And to Jesús Mendoza. At a café in Cúcuta, he shows me the mycophenolate pills he recently received via Cuatro Por Venezuela. And he fights back tears.
“There it is,” he says. “It brings a little light back to being a Venezuelan.”
Those pills also represent a big shift in how the Venezuelan diaspora in South Florida is confronting the crisis. Many expats and expat charities are directing a portion of their aid shipments of food, clothes, medicine and toiletries to places outside Venezuela like Cúcuta – because that’s where so many Venezuelans are now headed.
By the end of this year, an estimated 3 million of them – a tenth of the population – will have emigrated since 2015. Some 700,000 have settled in Colombia alone. Venezuelans now account for more U.S. asylum applications than people from any other country.
And most of them blame one man: Venezuela’s authoritarian socialist president, Nicolás Maduro, who on Sunday claimed he’d won re-election in a vote much of the international community called fraudulent.
“He’s guilty of a criminal act,” says Venezuelan college student José Nuñez. “He’s letting people die.”
Nuñez, who splits his time between Venezuela and Cúcuta, is referring to Maduro’s refusal to let international relief aid into Venezuela – largely because he denies there even is a crisis.
Meanwhile, more and more of the aid expats send into Venezuela is getting confiscated by corrupt customs officials. As a result, Nuñez thinks a new aid paradigm is emerging.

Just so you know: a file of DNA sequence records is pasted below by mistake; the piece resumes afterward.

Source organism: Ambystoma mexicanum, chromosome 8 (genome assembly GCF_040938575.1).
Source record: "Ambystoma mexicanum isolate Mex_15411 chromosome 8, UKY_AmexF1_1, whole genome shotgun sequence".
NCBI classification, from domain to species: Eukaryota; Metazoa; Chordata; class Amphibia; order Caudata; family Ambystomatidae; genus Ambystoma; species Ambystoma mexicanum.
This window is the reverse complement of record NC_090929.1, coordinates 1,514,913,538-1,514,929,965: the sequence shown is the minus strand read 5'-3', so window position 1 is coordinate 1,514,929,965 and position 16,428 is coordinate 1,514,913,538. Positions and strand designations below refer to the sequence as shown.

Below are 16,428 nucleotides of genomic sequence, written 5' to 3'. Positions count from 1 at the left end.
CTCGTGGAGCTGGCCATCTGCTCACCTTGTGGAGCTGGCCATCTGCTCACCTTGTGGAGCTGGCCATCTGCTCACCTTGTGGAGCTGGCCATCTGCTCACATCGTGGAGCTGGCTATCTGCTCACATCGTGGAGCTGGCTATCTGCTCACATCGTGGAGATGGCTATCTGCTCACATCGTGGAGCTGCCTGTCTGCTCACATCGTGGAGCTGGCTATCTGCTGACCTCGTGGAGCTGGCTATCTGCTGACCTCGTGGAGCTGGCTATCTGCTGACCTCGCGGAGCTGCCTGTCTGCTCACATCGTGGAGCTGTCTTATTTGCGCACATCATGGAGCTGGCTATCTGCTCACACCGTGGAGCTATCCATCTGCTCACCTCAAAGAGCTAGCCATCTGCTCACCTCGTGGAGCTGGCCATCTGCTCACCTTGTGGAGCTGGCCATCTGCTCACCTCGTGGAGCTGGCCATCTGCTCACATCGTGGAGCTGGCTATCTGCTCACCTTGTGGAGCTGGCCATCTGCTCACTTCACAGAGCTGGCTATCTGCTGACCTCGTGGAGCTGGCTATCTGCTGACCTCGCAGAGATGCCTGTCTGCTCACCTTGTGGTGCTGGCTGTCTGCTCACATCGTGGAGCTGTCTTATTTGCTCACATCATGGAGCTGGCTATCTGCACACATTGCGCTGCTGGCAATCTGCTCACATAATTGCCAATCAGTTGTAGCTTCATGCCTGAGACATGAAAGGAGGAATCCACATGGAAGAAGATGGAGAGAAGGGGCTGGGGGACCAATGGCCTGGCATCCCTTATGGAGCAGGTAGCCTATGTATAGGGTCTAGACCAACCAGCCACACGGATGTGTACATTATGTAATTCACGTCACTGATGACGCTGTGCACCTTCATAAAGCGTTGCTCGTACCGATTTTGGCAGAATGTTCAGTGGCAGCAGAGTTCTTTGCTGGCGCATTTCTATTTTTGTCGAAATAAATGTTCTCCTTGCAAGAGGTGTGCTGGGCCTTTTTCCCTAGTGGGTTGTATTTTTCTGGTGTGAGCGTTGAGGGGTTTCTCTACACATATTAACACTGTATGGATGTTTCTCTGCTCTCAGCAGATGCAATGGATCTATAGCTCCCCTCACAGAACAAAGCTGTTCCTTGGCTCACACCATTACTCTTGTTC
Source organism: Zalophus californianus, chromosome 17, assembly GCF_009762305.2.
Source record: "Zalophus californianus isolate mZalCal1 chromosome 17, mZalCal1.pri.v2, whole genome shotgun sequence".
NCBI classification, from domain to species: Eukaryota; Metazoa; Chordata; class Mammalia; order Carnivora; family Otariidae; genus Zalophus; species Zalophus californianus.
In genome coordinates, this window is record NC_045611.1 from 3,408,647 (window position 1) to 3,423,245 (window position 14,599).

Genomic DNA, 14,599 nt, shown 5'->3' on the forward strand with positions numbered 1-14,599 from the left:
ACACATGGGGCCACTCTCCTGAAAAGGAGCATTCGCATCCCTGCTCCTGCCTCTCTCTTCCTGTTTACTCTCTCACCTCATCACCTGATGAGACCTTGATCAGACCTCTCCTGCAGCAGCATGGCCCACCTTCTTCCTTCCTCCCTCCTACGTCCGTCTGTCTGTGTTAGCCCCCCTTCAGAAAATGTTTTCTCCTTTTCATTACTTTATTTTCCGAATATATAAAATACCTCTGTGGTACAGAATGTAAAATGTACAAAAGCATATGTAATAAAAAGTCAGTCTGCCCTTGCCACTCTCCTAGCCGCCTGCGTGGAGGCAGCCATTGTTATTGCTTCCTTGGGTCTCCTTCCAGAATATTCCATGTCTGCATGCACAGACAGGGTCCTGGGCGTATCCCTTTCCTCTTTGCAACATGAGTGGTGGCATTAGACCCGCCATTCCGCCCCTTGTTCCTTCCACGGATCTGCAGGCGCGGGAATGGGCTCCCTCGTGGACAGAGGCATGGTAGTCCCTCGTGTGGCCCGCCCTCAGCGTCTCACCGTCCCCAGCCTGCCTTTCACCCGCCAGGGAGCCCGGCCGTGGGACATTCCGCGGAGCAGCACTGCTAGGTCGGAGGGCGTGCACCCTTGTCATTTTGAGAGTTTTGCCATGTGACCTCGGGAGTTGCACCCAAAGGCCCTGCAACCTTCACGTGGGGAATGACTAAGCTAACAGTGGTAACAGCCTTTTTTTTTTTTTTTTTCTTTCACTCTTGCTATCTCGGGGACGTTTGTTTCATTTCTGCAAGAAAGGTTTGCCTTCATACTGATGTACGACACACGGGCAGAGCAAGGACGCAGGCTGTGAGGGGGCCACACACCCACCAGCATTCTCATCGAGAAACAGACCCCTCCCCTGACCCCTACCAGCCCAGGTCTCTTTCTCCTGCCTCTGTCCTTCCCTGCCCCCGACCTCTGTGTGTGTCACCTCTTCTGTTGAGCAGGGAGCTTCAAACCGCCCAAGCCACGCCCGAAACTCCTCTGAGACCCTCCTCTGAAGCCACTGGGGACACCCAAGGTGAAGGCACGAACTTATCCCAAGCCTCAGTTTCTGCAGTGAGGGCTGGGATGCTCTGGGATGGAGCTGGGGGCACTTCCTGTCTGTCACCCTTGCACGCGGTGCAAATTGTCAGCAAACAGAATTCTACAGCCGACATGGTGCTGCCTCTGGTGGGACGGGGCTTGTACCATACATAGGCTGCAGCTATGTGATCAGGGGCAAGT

“The most efficient way to help Venezuelans?” he says. “People should actually send it to outside the country.”
Nuñez’s aunt in Miami, for example, no longer wires money or ships packages to him and his mother in Venezuela, where an absurd exchange rate system all but decimates whatever funds arrive there. Cash, boxes – it all now goes straight to Cúcuta.
Even Venezuelans who haven’t fled their country often find it’s easier to get that aid smuggled over the border from Colombia instead of through Venezuelan ports and airports. Nuñez himself serves as a courier for friends in Caracas. That makes him part of a new system that angers the Maduro regime.
“They’re not getting any commission, exactly,” Nuñez explains. “That way you can avoid the Venezuelan government getting their hands into that money.”
And since it’s harder now for even college-educated, professional Venezuelans to get a visa to come to the U.S., more of them are heading to – or through – Colombia.
“Yeah, it’s really, really impossible right now to get the [U.S.] visa,” Venezuelan migrant Albert Martínez said this month while waiting in a Western Union line in downtown Cúcuta. “It’s easier to go to Lima.”